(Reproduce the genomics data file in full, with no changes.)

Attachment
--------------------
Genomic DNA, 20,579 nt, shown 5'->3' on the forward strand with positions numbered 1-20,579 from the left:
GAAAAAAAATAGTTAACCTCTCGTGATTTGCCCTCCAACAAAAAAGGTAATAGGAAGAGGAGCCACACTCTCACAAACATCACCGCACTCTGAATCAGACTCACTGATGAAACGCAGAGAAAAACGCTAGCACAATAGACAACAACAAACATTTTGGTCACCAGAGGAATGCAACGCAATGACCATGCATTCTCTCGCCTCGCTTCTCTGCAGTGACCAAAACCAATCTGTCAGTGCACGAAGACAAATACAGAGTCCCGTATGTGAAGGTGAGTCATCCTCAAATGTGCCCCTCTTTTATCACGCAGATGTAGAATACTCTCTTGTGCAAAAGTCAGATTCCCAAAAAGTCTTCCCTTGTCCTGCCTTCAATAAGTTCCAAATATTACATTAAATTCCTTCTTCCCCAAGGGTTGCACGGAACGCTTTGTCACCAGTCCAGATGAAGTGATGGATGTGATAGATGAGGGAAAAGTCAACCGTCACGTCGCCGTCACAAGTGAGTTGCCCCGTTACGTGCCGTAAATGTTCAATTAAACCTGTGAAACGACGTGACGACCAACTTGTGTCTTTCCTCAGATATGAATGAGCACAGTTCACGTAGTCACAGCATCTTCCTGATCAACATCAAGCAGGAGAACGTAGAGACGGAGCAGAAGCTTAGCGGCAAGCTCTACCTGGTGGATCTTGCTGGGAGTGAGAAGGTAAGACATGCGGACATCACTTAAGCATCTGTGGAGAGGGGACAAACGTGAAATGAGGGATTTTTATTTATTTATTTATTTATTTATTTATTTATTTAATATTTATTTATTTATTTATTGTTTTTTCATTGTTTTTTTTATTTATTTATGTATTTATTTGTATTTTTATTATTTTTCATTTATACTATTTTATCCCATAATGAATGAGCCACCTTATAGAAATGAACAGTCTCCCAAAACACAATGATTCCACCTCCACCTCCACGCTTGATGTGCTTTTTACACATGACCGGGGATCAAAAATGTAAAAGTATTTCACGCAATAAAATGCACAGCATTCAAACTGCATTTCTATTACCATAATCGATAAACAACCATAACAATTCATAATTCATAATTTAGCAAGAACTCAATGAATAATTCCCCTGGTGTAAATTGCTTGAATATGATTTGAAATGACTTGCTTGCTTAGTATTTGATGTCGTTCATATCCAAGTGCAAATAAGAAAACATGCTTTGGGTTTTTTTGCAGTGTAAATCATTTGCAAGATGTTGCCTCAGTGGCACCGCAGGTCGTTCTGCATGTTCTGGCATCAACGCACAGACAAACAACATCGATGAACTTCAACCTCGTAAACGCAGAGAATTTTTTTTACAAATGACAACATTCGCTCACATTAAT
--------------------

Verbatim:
Genomic DNA, 20,579 nt, shown 5'->3' on the forward strand with positions numbered 1-20,579 from the left:
GAAAAAAAATAGTTAACCTCTCGTGATTTGCCCTCCAACAAAAAAGGTAATAGGAAGAGGAGCCACACTCTCACAAACATCACCGCACTCTGAATCAGACTCACTGATGAAACGCAGAGAAAAACGCTAGCACAATAGACAACAACAAACATTTTGGTCACCAGAGGAATGCAACGCAATGACCATGCATTCTCTCGCCTCGCTTCTCTGCAGTGACCAAAACCAATCTGTCAGTGCACGAAGACAAATACAGAGTCCCGTATGTGAAGGTGAGTCATCCTCAAATGTGCCCCTCTTTTATCACGCAGATGTAGAATACTCTCTTGTGCAAAAGTCAGATTCCCAAAAAGTCTTCCCTTGTCCTGCCTTCAATAAGTTCCAAATATTACATTAAATTCCTTCTTCCCCAAGGGTTGCACGGAACGCTTTGTCACCAGTCCAGATGAAGTGATGGATGTGATAGATGAGGGAAAAGTCAACCGTCACGTCGCCGTCACAAGTGAGTTGCCCCGTTACGTGCCGTAAATGTTCAATTAAACCTGTGAAACGACGTGACGACCAACTTGTGTCTTTCCTCAGATATGAATGAGCACAGTTCACGTAGTCACAGCATCTTCCTGATCAACATCAAGCAGGAGAACGTAGAGACGGAGCAGAAGCTTAGCGGCAAGCTCTACCTGGTGGATCTTGCTGGGAGTGAGAAGGTAAGACATGCGGACATCACTTAAGCATCTGTGGAGAGGGGACAAACGTGAAATGAGGGATTTTTATTTATTTATTTATTTATTTATTTATTTATTTAATATTTATTTATTTATTTATTGTTTTTTCATTGTTTTTTTTATTTATTTATGTATTTATTTGTATTTTTATTATTTTTCATTTATACTATTTTATCCCATAATGAATGAGCCACCTTATAGAAATGAACAGTCTCCCAAAACACAATGATTCCACCTCCACCTCCACGCTTGATGTGCTTTTTACACATGACCGGGGATCAAAAATGTAAAAGTATTTCACGCAATAAAATGCACAGCATTCAAACTGCATTTCTATTACCATAATCGATAAACAACCATAACAATTCATAATTCATAATTTAGCAAGAACTCAATGAATAATTCCCCTGGTGTAAATTGCTTGAATATGATTTGAAATGACTTGCTTGCTTAGTATTTGATGTCGTTCATATCCAAGTGCAAATAAGAAAACATGCTTTGGGTTTTTTTGCAGTGTAAATCATTTGCAAGATGTTGCCTCAGTGGCACCGCAGGTCGTTCTGCATGTTCTGGCATCAACGCACAGACAAACAACATCGATGAACTTCAACCTCGTAAACGCAGAGAATTTTTTTTACAAATGACAACATTCGCTCACATTAAT